THE NEW Windsor Aldi store made its case to councillors to be granted a premises license following objections from neighbours.

The discount supermarket applied to open and sell alcohol to be consumed off the premises from 6am until midnight seven days a week.

Last year, members of the Royal Borough Development Management Panel permitted developers to demolish the old garden centre on Dedworth Road for an Aldi store.

At the planning meeting, Aldi proposed opening hours were 8am to 10pm Monday to Saturday and 10am to 5pm on Sunday.

At a licensing sub-committee on Tuesday, April 20, members heard Aldi applied outside their proposed opening hours to “future proof” the license in the event trading restrictions are relaxed on occasions.

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Seven objectors were against Aldi’s licensing application and triggered the hearing.

Speaking against the plans, Pat Morrish, co-founder of the Cardinal Clinic psychiatric hospital on Oakley Green Road, feared the ‘excessive and unnecessary’ licensing hours will have a negative impact on neighbours and could set a precedent for other supermarket stores.

She added the early morning and late night availability of cheap booze will ‘escalate’ crime in the area.

Mrs Morrish said: “This free availability of liquor from potentially 6am through to midnight will only fuel those with drinking and substance abuse issues and will inevitably lead to increased crime and anti-social behaviour in what is essentially a quiet residential area.”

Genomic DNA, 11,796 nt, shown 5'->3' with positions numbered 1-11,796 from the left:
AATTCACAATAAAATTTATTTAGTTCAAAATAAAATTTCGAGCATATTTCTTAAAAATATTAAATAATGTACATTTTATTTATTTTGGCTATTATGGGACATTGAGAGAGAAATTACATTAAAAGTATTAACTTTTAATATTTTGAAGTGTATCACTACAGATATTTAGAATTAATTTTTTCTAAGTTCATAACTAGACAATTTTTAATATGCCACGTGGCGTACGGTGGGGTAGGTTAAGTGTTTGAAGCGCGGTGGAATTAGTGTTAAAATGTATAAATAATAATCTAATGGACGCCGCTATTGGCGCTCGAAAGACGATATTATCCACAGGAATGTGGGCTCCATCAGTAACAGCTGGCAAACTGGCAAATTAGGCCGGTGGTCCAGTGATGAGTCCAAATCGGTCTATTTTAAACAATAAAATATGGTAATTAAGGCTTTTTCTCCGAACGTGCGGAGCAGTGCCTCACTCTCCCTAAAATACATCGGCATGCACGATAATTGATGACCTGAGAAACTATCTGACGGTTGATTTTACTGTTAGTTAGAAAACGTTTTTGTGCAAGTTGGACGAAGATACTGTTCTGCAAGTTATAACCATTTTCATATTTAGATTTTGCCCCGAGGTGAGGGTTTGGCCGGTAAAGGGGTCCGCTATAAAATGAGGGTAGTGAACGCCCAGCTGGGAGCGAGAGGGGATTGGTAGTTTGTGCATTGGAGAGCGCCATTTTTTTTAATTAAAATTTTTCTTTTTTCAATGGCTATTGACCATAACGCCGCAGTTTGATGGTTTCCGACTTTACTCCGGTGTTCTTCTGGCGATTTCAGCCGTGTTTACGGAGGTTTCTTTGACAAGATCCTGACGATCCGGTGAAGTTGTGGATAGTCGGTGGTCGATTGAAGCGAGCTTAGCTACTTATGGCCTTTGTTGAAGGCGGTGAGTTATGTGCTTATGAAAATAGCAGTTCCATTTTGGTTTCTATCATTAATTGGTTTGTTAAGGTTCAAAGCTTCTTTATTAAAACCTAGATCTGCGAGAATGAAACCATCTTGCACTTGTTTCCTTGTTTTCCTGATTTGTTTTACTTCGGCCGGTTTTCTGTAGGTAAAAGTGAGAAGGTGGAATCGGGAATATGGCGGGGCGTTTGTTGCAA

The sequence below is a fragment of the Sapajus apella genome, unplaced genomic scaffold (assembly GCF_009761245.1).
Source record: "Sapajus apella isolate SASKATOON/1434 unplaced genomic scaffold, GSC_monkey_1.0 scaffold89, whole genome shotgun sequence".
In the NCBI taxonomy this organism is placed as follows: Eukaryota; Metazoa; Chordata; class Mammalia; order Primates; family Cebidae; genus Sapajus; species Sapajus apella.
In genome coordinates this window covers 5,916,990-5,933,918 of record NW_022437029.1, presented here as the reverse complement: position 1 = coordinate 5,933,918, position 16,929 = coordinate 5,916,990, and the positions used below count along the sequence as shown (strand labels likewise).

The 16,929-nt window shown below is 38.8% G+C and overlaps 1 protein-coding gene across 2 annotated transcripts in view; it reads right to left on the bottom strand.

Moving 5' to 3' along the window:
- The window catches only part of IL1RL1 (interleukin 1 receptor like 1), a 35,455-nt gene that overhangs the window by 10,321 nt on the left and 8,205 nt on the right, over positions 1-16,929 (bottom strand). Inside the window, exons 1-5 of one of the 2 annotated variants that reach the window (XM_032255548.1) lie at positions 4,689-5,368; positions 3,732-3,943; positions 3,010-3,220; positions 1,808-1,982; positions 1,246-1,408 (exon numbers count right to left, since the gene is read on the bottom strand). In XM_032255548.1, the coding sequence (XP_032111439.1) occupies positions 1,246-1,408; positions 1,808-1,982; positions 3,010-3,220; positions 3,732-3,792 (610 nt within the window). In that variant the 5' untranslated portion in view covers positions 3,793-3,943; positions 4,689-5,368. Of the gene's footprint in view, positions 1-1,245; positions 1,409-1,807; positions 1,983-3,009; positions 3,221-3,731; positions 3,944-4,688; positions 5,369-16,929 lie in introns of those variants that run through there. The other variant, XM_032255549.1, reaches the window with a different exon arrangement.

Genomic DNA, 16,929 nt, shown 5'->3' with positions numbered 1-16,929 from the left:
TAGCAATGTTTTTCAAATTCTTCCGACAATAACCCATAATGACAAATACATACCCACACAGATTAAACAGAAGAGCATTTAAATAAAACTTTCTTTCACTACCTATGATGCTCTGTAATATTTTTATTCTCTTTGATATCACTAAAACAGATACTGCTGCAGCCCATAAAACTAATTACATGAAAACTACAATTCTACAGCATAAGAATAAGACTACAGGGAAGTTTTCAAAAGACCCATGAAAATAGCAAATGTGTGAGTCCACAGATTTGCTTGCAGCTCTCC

It was heard this application falls outside the Royal Borough’s framework hours of 9am to 11pm for off-licenses to operate.

Lisa Gilligan, legal representative for Aldi, told councillors Aldi has ‘no intention’ to trade outside their permitted hours and all of their stores have applied for a 6am to midnight license as it will give them ‘flexibility’ to open sooner or close later on occasions.

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She cited the pandemic as an example as Aldi opened an hour early just for key workers and vulnerable people to shop.

Ms Gilligan said: “It isn’t uncommon. It’s not a trick and to get around planning at all.

“In fact, ASDA and Morrisons over the past 12 months have made a significant number of 24-hour applications.

“It’s not like their stores are open 24 hours. Again, it’s future-proofing.”

She added Thames Valley Police did not object to their application.

Members of the sub-committee will make their decision within five working days.